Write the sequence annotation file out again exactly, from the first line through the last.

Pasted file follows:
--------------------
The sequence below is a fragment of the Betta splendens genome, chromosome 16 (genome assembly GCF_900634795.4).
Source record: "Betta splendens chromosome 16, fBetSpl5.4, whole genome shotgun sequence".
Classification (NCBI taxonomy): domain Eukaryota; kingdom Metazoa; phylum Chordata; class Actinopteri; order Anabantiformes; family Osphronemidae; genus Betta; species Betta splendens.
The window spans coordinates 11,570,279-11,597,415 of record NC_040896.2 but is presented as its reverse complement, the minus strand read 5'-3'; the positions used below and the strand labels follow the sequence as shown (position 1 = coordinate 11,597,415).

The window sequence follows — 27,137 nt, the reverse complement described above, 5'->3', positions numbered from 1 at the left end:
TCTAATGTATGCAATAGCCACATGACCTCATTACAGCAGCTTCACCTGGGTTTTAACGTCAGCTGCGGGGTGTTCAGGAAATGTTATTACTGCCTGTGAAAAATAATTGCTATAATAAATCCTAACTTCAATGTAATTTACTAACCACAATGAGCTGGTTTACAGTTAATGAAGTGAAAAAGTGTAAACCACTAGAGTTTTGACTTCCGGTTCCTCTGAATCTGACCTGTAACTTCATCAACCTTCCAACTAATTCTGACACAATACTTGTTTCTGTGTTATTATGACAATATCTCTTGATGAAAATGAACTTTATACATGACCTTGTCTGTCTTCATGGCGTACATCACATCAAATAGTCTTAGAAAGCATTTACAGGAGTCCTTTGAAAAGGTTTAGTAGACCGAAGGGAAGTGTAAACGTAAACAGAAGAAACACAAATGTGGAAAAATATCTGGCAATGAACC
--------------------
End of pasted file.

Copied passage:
The sequence below is a fragment of the Betta splendens genome, chromosome 16 (genome assembly GCF_900634795.4).
Source record: "Betta splendens chromosome 16, fBetSpl5.4, whole genome shotgun sequence".
Classification (NCBI taxonomy): domain Eukaryota; kingdom Metazoa; phylum Chordata; class Actinopteri; order Anabantiformes; family Osphronemidae; genus Betta; species Betta splendens.
The window spans coordinates 11,570,279-11,597,415 of record NC_040896.2 but is presented as its reverse complement, the minus strand read 5'-3'; the positions used below and the strand labels follow the sequence as shown (position 1 = coordinate 11,597,415).

The window sequence follows — 27,137 nt, the reverse complement described above, 5'->3', positions numbered from 1 at the left end:
TCTAATGTATGCAATAGCCACATGACCTCATTACAGCAGCTTCACCTGGGTTTTAACGTCAGCTGCGGGGTGTTCAGGAAATGTTATTACTGCCTGTGAAAAATAATTGCTATAATAAATCCTAACTTCAATGTAATTTACTAACCACAATGAGCTGGTTTACAGTTAATGAAGTGAAAAAGTGTAAACCACTAGAGTTTTGACTTCCGGTTCCTCTGAATCTGACCTGTAACTTCATCAACCTTCCAACTAATTCTGACACAATACTTGTTTCTGTGTTATTATGACAATATCTCTTGATGAAAATGAACTTTATACATGACCTTGTCTGTCTTCATGGCGTACATCACATCAAATAGTCTTAGAAAGCATTTACAGGAGTCCTTTGAAAAGGTTTAGTAGACCGAAGGGAAGTGTAAACGTAAACAGAAGAAACACAAATGTGGAAAAATATCTGGCAATGAACC